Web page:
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`Wall Street Journal' Believes Friday's Messages About Pearl Were False

Aired February 2, 2002 - 08:28   ET

THIS IS A RUSH TRANSCRIPT. THIS COPY MAY NOT BE IN ITS FINAL FORM AND MAY BE UPDATED.


THIS IS A RUSH TRANSCRIPT. THIS COPY MAY NOT BE IN ITS FINAL FORM AND MAY BE UPDATED.
MILES O'BRIEN, CNN ANCHOR: We are going to go to Ben Wedeman who is in Karachi, and has some more on the story of the "Wall Street Journal" reporter whose fate is very uncertain this morning as we continue our broadcast. Ben, what's the latest from there?

BEN WEDEMAN, CNN CORRESPONDENT: Some clarification, Miles, from the "Wall Street Journal." We just received a statement from Paul Steiger, who is the managing editor of that newspaper. I'll read it to you:

"Based on reports from Pakistan, we now believe that both of the messages received yesterday about Danny were false."

Now here I will explain. Those two messages, they came one in the form of a telephone call, an anonymous caller called the U.S. Embassy in Islamabad demanding $2 million and the immediate release of the former Taliban Ambassador to Pakistan, Mr. Abdul Salaam Zaeef within 36 hours, in exchange for the release of Danny Pearl. The second message was in the form of an e-mail by the kidnappers, claiming that they had killed Danny Pearl.

Now the "Wall Street Journal" here is saying that both of those messages were false. Now, I will continue to read:

"We continue to believe that Danny is alive, yet we have not heard from Danny's captors in two or three days. We think they believe that Danny is a journalist, nothing more or less. We hope they realize that Danny can also explain what they want to tell the world. When they release Danny, he can share that message. We urge them to release Danny.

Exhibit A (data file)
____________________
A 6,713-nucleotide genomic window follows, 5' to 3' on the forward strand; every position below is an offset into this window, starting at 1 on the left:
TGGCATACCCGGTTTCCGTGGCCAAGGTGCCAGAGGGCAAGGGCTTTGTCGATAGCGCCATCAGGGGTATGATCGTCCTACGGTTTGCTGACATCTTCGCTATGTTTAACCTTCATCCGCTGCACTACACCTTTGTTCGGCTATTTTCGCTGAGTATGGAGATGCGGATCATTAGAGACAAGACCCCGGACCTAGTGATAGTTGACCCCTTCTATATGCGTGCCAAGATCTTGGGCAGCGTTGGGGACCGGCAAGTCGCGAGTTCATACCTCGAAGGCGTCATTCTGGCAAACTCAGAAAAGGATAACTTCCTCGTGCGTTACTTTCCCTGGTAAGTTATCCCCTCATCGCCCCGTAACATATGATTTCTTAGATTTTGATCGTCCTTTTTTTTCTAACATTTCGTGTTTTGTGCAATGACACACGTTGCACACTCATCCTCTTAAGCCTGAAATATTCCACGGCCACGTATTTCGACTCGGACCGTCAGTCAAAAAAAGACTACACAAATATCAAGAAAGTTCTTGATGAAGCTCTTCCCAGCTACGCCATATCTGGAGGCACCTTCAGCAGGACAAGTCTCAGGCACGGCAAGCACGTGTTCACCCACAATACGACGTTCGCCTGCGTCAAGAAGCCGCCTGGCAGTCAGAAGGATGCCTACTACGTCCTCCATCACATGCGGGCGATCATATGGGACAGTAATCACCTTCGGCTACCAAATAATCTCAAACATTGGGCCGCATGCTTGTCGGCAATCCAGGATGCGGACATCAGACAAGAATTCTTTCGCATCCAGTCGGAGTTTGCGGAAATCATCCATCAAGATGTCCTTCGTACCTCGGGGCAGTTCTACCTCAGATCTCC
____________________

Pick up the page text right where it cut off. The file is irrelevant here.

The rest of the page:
If that is not possible, we call on them to demonstrate that Danny remains alive. They can do this by providing us with a photo of Danny holding today's newspaper. We remain eager to continue communication that will lead to Danny's release. That dialogue can be public or private. It can be direct or through a trusted intermediary. We should now resume the dialogue."

That is the end of the statement from Paul Steiger, the managing editor of the "Wall Street Journal." Now, we've also recently received a statement from the home secretary of Pakistan who says, "we now rule out the possibility that he has been killed, as claimed by the kidnappers." Now this is a ray of hope. Throughout the night, the Pakistani police here in Karachi searched the graveyards of Karachi, looking for the body, as was claimed by the kidnappers in the e-mail I referred to. In that e-mail, they said that they had dumped Mr. Pearl's body in a graveyard. So, it appears that there is a ray of hope at this point that Daniel Pearl, the "Wall Street Journal" reporter kidnapped on the 23rd of January, may still be alive. Miles.

O'BRIEN: CNN's Ben Wedeman with the latest from Karachi, and you are invited to query Mr. Wedeman, along with CNN's Christiane Amanpour in about 45 minutes time, an hour's time, right here on CNN, 9:30 Eastern.

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